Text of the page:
If an immigration minister wants to cut the intake, he or she must offset the notional lost revenue. And the minister has to find the money elsewhere in his or her own portfolio.
Treasurer Scott Morrison gave an example of the size of this effect when he said that the Abbott proposal to cut the ceiling by 80,000 people would cost the budget $5 billion over four years. So under the Treasury rule, if Peter Dutton were to make such a cut he'd have to find savings of $5 billion elsewhere in his portfolio.
An official in the Prime Minister’s Department said that the rules were designed “to stop dramatic cuts” so that “people can’t go from an intake of 200,000 to 100,000”, which is pretty close to what Abbott is calling for, a cut from 190,000 to 110,000 a year.
A cabinet minister described the rule as “as a strange formula”. "If a minister wants to cut the program they have to find offsets," the minister said. "It’s weird science, essentially it means you can’t cut the intake”.
Peter Dutton has managed to subvert the rule. The annual intake used to be a target. It was there to be met. He redefined it as a ceiling. So he keeps the same ceiling of 190,000 and he gets to keep his budget. But a ceiling is an upper limit and if it's not reached that's classified as a budget variation. No penalty applies.
Dutton simultaneously has told his department to put greater emphasis on the integrity of applications to minimise fraud. The rejection rate has risen; the intake has fallen. The net result is that the department estimates that this year's intake will be about 170,000 - 20,000 short of the ceiling. But because it's a budget variation - not a cut to the initial ceiling - there's no penalty to Dutton's portfolio allocation. Weird science indeed. We should expect very much the same with next year's intake.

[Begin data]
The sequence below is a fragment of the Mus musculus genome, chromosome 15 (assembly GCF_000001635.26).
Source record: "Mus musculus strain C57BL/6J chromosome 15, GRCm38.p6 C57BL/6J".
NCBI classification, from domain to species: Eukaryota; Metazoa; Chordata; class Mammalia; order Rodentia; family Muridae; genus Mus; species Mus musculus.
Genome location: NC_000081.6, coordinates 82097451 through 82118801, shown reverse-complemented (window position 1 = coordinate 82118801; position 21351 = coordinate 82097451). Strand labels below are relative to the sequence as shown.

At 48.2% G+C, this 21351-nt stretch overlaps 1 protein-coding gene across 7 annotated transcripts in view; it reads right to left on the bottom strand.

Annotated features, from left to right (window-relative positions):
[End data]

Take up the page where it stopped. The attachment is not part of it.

Furious debate rages on the fringes left and right. The less exciting truth is that, broadly speaking, the government is working its way towards centrist outcomes. Even under Peter Dutton. The centre is holding.
Peter Hartcher is political editor.
Peter Hartcher is the political editor and international editor of The Sydney Morning Herald. He is a Gold Walkley award winner, a former foreign correspondent in Tokyo and Washington, and a visiting fellow at the Lowy Institute for International Policy.